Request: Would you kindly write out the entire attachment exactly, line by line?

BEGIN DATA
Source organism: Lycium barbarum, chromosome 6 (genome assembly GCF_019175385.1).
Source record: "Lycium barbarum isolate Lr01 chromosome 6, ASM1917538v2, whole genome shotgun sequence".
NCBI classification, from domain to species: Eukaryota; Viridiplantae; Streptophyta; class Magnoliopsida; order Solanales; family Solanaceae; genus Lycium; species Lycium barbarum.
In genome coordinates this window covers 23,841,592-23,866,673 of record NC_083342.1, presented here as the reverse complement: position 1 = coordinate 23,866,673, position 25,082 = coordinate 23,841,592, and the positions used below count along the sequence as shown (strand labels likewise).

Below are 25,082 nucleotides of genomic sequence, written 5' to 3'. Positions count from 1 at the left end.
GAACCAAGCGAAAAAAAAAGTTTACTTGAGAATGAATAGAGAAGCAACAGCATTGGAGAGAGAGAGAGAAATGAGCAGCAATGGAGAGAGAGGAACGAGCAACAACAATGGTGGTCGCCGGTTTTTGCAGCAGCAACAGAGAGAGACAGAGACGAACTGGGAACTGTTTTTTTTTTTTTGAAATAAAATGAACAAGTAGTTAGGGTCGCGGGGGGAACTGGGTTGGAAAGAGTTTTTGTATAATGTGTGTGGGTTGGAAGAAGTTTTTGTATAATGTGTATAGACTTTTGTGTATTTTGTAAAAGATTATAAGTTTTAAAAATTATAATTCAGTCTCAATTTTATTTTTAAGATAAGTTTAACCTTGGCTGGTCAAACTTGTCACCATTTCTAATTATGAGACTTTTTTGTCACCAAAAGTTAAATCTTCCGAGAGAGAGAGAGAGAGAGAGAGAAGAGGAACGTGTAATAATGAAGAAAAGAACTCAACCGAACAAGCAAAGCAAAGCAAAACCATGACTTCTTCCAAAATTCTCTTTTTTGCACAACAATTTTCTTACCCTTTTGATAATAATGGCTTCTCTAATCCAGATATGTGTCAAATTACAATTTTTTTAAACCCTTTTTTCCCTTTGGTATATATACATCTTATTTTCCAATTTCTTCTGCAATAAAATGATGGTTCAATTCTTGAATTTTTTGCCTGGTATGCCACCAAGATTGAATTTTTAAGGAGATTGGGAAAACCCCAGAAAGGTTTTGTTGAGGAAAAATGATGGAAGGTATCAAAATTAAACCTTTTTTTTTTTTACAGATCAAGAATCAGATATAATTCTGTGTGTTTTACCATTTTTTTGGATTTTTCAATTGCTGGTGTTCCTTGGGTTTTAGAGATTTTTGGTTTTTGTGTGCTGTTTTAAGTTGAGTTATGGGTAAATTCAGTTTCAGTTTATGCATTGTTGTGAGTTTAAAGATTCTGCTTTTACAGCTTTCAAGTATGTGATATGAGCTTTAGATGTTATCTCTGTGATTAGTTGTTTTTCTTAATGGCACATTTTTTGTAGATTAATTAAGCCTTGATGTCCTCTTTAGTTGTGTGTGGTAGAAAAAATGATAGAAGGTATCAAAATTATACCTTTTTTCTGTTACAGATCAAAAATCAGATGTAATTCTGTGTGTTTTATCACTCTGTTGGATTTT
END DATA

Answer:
Source organism: Lycium barbarum, chromosome 6 (genome assembly GCF_019175385.1).
Source record: "Lycium barbarum isolate Lr01 chromosome 6, ASM1917538v2, whole genome shotgun sequence".
NCBI classification, from domain to species: Eukaryota; Viridiplantae; Streptophyta; class Magnoliopsida; order Solanales; family Solanaceae; genus Lycium; species Lycium barbarum.
In genome coordinates this window covers 23,841,592-23,866,673 of record NC_083342.1, presented here as the reverse complement: position 1 = coordinate 23,866,673, position 25,082 = coordinate 23,841,592, and the positions used below count along the sequence as shown (strand labels likewise).

Below are 25,082 nucleotides of genomic sequence, written 5' to 3'. Positions count from 1 at the left end.
GAACCAAGCGAAAAAAAAAGTTTACTTGAGAATGAATAGAGAAGCAACAGCATTGGAGAGAGAGAGAGAAATGAGCAGCAATGGAGAGAGAGGAACGAGCAACAACAATGGTGGTCGCCGGTTTTTGCAGCAGCAACAGAGAGAGACAGAGACGAACTGGGAACTGTTTTTTTTTTTTTGAAATAAAATGAACAAGTAGTTAGGGTCGCGGGGGGAACTGGGTTGGAAAGAGTTTTTGTATAATGTGTGTGGGTTGGAAGAAGTTTTTGTATAATGTGTATAGACTTTTGTGTATTTTGTAAAAGATTATAAGTTTTAAAAATTATAATTCAGTCTCAATTTTATTTTTAAGATAAGTTTAACCTTGGCTGGTCAAACTTGTCACCATTTCTAATTATGAGACTTTTTTGTCACCAAAAGTTAAATCTTCCGAGAGAGAGAGAGAGAGAGAGAGAAGAGGAACGTGTAATAATGAAGAAAAGAACTCAACCGAACAAGCAAAGCAAAGCAAAACCATGACTTCTTCCAAAATTCTCTTTTTTGCACAACAATTTTCTTACCCTTTTGATAATAATGGCTTCTCTAATCCAGATATGTGTCAAATTACAATTTTTTTAAACCCTTTTTTCCCTTTGGTATATATACATCTTATTTTCCAATTTCTTCTGCAATAAAATGATGGTTCAATTCTTGAATTTTTTGCCTGGTATGCCACCAAGATTGAATTTTTAAGGAGATTGGGAAAACCCCAGAAAGGTTTTGTTGAGGAAAAATGATGGAAGGTATCAAAATTAAACCTTTTTTTTTTTTACAGATCAAGAATCAGATATAATTCTGTGTGTTTTACCATTTTTTTGGATTTTTCAATTGCTGGTGTTCCTTGGGTTTTAGAGATTTTTGGTTTTTGTGTGCTGTTTTAAGTTGAGTTATGGGTAAATTCAGTTTCAGTTTATGCATTGTTGTGAGTTTAAAGATTCTGCTTTTACAGCTTTCAAGTATGTGATATGAGCTTTAGATGTTATCTCTGTGATTAGTTGTTTTTCTTAATGGCACATTTTTTGTAGATTAATTAAGCCTTGATGTCCTCTTTAGTTGTGTGTGGTAGAAAAAATGATAGAAGGTATCAAAATTATACCTTTTTTCTGTTACAGATCAAAAATCAGATGTAATTCTGTGTGTTTTATCACTCTGTTGGATTTT